Finding a tutor or assessor
There are several ways in which you can find a tutor or an assessor.
The PATOSS and BDA websites both have useful information for parents when they are considering tuition or assessment.
Somerset Dyslexia Helpline
There are qualified tutors in Somerset who are not listed via the links below. If you would like to know about other tutors in your area, then contact one of the SDA help lines for information â€“ or for any advice and support.
PATOSSÂ (The Professional Association of Teachers of Students with Specific Learning Difficulties)
Via their web-site â€“ you can access a list of tutors and assessors with an up-to-date qualification.Â It has useful informationÂ for anyone who is considering tuition or assessment for themselves or others.
British Dyslexia Association
Via their website – you can access the BDA list of qualified tutors and assessors. It also offers useful informationÂ for anyone who is considering tuition or assessment for themselves or others.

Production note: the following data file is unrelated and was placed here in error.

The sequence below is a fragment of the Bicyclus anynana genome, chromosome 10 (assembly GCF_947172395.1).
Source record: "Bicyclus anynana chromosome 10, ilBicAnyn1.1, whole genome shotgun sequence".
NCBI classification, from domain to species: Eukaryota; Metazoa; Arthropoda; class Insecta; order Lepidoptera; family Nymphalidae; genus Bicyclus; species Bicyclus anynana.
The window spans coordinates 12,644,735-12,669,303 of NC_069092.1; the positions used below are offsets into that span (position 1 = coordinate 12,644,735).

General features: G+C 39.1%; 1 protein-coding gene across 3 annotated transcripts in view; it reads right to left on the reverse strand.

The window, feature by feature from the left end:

To ask for names you can email firstname.lastname@example.orgÂ with a postcode of the area you are looking in and the age of your child.
The Val Fund
If you find you need an assessment but have little hope of being able to afford it then donâ€™t worry – please ring the SDA helpline. In 2014 the SDA was very fortunate to be offered a generous donation by the family of one of our founder members, Val Wight-Boycott, to help those, of any age, who need an assessment but cannot afford one. If you would like to apply for help with funding, contact Jocelyn or Janet. Click HelplinesÂ page for phone numbers.
Back in the 1950â€™s/60â€™s Val was one of a small group of pioneers who recognised that those struggling to learn to read were not lazy or â€˜stupidâ€™. She found out as much as she could about this strange thing â€˜dyslexiaâ€™, and through her own tutoring, created dyslexia-friendly teaching tools and methods which worked. Eventually, in the 1980â€™s, she decided to try to set up the Somerset Dyslexia Association. She involved our president, Peter Speke, parent of a son with dyslexia, and others.Â At this time Education Authorities would not accept there could be such a thing. But she never gave up on anyone suffering because of it.